Article abstract


Nature Neuroscience 10, 915 - 921 (2007)
Published online: 24 June 2007 | doi:10.1038/nn1925

Amusia is associated with deficits in spatial processing

Katie M Douglas1 & David K Bilkey1


Amusia (commonly referred to as tone-deafness) is a difficulty in discriminating pitch changes in melodies that affects around 4% of the human population. Amusia cannot be explained as a simple sensory impairment. Here we show that amusia is strongly related to a deficit in spatial processing in adults. Compared to two matched control groups (musicians and non-musicians), participants in the amusic group were significantly impaired on a visually presented mental rotation task. Amusic subjects were also less prone to interference in a spatial stimulus-response incompatibility task and performed significantly faster than controls in an interference task in which they were required to make simple pitch discriminations while concurrently performing a mental rotation task. This indicates that the processing of pitch in music normally depends on the cognitive mechanisms that are used to process spatial representations in other modalities.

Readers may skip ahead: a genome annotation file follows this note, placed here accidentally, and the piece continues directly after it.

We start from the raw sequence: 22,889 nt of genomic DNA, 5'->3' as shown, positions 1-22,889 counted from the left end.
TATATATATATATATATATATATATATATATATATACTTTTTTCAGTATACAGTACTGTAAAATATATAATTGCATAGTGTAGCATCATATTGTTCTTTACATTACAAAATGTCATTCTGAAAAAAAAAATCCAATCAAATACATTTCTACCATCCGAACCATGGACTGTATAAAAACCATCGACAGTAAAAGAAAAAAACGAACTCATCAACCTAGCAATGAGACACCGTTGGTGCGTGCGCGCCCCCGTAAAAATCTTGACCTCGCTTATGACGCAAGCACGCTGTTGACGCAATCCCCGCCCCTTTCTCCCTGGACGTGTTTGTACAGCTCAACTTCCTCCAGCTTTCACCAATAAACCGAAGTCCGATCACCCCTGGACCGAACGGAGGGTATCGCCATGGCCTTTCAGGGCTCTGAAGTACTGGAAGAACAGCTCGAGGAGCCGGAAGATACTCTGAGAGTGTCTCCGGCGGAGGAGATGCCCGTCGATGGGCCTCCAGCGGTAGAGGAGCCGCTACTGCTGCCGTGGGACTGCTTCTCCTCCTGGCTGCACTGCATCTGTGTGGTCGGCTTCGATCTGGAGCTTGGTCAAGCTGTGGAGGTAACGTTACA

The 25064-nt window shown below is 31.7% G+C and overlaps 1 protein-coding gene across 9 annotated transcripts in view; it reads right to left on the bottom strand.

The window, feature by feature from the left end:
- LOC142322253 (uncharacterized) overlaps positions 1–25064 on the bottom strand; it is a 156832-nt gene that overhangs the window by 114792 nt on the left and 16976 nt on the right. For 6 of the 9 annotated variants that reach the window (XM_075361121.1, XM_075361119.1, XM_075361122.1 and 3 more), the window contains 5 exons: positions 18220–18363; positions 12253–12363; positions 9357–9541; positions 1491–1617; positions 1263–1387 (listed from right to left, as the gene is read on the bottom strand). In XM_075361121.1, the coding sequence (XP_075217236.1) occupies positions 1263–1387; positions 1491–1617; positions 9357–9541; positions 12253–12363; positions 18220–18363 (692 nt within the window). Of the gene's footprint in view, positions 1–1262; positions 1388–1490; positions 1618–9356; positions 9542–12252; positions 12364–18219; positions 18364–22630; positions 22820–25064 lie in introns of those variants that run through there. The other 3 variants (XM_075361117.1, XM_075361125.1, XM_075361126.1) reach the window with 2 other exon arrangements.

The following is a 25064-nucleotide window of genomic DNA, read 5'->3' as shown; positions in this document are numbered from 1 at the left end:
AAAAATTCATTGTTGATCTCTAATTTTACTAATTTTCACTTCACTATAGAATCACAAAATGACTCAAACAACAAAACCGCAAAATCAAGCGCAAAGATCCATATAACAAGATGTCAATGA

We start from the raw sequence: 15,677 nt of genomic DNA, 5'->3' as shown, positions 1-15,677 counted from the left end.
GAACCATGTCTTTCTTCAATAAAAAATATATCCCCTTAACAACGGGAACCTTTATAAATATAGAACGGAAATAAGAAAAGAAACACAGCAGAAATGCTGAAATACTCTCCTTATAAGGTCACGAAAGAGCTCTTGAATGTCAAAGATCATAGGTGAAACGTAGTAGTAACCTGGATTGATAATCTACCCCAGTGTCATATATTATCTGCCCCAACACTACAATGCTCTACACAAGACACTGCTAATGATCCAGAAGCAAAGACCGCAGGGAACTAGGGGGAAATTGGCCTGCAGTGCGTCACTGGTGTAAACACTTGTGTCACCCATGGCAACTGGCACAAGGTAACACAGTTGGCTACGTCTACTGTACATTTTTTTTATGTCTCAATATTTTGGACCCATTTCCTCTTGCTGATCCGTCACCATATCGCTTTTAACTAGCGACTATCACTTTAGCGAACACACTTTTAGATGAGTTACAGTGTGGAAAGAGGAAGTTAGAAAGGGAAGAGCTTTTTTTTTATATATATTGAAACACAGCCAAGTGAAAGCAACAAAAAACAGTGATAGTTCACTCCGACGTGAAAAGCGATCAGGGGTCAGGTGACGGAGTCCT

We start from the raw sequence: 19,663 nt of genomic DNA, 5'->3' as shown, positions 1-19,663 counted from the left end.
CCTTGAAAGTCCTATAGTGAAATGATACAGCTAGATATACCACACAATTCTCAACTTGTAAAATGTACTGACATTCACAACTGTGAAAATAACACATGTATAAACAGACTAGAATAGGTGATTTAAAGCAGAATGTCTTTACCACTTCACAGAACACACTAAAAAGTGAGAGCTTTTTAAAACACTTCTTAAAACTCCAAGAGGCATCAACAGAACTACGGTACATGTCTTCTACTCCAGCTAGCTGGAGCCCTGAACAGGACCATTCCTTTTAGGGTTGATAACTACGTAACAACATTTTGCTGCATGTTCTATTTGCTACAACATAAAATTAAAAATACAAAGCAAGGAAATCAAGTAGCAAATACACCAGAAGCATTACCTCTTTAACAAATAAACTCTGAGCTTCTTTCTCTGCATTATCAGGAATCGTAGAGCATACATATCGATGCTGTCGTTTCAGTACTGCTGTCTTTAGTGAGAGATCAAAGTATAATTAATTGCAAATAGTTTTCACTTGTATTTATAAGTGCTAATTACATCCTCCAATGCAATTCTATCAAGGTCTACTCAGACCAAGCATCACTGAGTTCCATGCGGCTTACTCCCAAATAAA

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  1. Department of Psychology, 95 Union St, University of Otago, PO Box 56, Dunedin 9054, New Zealand.

Correspondence to: David K Bilkey1 e-mail: dbilkey@psy.otago.ac.nz

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